The Pentagon is requesting the ability to provide lodging and transportation to insurgent groups in Afghanistan that are looking to implement local ceasefires with the Afghan government, the Pentagon said on Thursday.
"Following the June 2018 ceasefire in Afghanistan, the Commander of U.S. Forces--Afghanistan requested the authority to use funds to facilitate meetings between the Afghan government and insurgent groups looking to implement local ceasefires in order to be poised to take advantage of further opportunities to reduce levels of violence in the country should such opportunities present themselves," Pentagon spokesperson Cmdr. Rebecca Rebarich told ABC News.
The funds could go to lodging and transportation for militants if that was required to get all parties to the negotiating table "in areas that are difficult to access otherwise," Rebarich said, adding that no U.S. military vehicles or aircraft would be used.
No Pentagon funds have been used for such a purpose. Instead, the Pentagon made the request in anticipation of possible scenarios in the future, according to Rebarich.
The acknowledgement by the Pentagon follows an apparent miscommunication with the House Appropriations Subcommittee on Defense, which appeared to interpret the request as related to the ongoing U.S.-Taliban reconciliation efforts led by Ambassador Zalmay Khalilzad.
In response to the perceived request from the Pentagon, the committee included language in its proposed defense spending bill released this week that states, "None of the funds made available by this Act may be used to pay the expenses of any member of the Taliban to participate in any meeting that does not include the participation of members of the Government of Afghanistan or that restricts the participation of women" -- two criticisms of the U.S.-Taliban negotiations that are not relevant to local ceasefire discussions between the Afghan government and insurgent groups.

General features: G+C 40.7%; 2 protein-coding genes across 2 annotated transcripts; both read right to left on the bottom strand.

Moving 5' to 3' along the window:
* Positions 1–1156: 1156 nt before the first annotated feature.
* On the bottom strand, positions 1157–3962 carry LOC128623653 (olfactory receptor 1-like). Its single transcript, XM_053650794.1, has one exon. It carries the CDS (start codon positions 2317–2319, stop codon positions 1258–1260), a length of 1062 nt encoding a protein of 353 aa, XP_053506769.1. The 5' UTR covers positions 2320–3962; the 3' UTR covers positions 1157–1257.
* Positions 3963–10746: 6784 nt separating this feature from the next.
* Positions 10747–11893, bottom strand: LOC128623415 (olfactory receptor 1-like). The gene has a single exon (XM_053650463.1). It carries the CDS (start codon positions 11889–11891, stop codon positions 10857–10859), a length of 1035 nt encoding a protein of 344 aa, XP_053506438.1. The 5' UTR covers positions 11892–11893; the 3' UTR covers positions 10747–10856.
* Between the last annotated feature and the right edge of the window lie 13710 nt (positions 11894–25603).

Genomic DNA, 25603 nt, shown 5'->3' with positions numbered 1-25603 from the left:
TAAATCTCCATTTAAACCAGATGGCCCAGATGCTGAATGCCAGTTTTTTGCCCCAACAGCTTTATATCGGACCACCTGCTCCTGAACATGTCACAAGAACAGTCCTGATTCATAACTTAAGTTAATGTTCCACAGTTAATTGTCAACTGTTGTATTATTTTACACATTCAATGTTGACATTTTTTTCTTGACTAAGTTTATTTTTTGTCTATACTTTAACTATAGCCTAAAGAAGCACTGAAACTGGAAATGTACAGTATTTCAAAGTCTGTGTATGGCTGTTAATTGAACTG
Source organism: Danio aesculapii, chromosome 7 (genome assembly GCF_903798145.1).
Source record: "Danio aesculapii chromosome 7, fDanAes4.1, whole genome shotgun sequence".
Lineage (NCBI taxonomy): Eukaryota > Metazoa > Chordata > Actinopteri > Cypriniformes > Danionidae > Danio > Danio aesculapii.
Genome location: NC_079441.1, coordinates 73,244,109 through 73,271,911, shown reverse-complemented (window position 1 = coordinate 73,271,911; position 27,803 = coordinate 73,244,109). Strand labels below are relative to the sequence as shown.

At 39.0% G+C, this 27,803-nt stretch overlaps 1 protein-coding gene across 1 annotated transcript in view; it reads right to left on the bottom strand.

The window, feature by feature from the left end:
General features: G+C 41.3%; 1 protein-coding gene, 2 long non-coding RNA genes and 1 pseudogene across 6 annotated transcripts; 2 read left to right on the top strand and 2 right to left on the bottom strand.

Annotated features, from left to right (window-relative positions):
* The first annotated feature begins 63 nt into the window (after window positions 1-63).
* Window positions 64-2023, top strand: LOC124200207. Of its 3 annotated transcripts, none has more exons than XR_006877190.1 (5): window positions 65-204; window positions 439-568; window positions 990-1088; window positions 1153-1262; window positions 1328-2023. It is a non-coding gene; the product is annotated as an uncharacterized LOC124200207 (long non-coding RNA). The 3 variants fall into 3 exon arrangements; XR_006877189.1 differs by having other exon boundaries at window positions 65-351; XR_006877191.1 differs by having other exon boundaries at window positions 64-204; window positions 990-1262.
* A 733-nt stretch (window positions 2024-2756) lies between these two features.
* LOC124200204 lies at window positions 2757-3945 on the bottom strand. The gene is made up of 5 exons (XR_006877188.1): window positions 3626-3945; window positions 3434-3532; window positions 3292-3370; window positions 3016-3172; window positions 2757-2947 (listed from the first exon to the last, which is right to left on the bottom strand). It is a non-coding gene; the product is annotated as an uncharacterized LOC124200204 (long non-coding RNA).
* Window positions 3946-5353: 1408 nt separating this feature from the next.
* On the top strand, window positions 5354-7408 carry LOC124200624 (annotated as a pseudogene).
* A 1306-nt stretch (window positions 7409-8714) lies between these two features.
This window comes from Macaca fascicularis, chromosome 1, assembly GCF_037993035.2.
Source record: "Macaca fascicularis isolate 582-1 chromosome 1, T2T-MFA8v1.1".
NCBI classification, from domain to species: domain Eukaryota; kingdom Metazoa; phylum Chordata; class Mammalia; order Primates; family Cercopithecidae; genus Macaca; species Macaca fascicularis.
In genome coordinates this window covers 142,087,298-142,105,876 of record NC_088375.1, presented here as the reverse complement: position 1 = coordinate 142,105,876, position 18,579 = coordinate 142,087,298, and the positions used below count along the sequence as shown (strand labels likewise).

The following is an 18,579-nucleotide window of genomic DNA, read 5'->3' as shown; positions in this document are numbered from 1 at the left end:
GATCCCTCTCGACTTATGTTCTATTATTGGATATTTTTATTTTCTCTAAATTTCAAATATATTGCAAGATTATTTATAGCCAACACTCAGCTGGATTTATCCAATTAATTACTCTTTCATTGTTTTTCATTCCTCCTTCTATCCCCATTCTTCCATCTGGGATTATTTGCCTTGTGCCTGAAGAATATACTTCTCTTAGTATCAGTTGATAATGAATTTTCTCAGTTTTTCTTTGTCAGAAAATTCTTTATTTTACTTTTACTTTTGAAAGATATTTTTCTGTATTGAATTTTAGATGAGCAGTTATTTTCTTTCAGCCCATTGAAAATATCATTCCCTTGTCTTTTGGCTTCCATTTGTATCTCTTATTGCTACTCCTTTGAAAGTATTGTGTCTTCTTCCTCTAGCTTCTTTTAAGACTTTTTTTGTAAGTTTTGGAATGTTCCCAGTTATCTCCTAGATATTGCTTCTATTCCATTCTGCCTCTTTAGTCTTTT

Still, the miscommunication highlights the multiple tracks that the U.S. is pursuing to bring about a negotiated end to the war in Afghanistan.
U.S. and Taliban representatives concluded the sixth and latest round of peace talks in Qatar earlier this month, which a Taliban spokesperson called "positive in total."
(1/2) Just concluded a round of talks in #Doha. We made steady but slow progress on aspects of the framework for ending the #Afghan war. We are getting into the 'nitty gritty.' The devil is always in the details.— U.S. Special Representative Zalmay Khalilzad (@US4AfghanPeace) May 9, 2019
(2/2) However, the current pace of talks isn't sufficient when so much conflict rages and innocent people die. We need more and faster progress. Our proposal for all sides to reduce violence also remains on the table.— U.S. Special Representative Zalmay Khalilzad (@US4AfghanPeace) May 9, 2019
Khalilzad tweeted that the two sides "made steady but slow progress on aspects of the framework for ending the Afghan war," but added that "the current pace of talks isn't sufficient when so much conflict rages and innocent people die."
At the same time those talks were concluding, the Taliban claimed responsibility for an attack on a U.S. non-profit organization in Kabul that killed at least nine people. Meanwhile, seven U.S. service members have been killed in combat-related events in Afghanistan in 2019.
"A key priority for the administration is to end the war in Afghanistan through a negotiated peace settlement between the Afghan government and the Taliban, and the U.S. is working to help facilitate such a settlement," Rebarich said. "The United States also supports local peace initiatives between the Afghan government and insurgent groups looking to cease hostilities against the Afghan Government and coalition forces."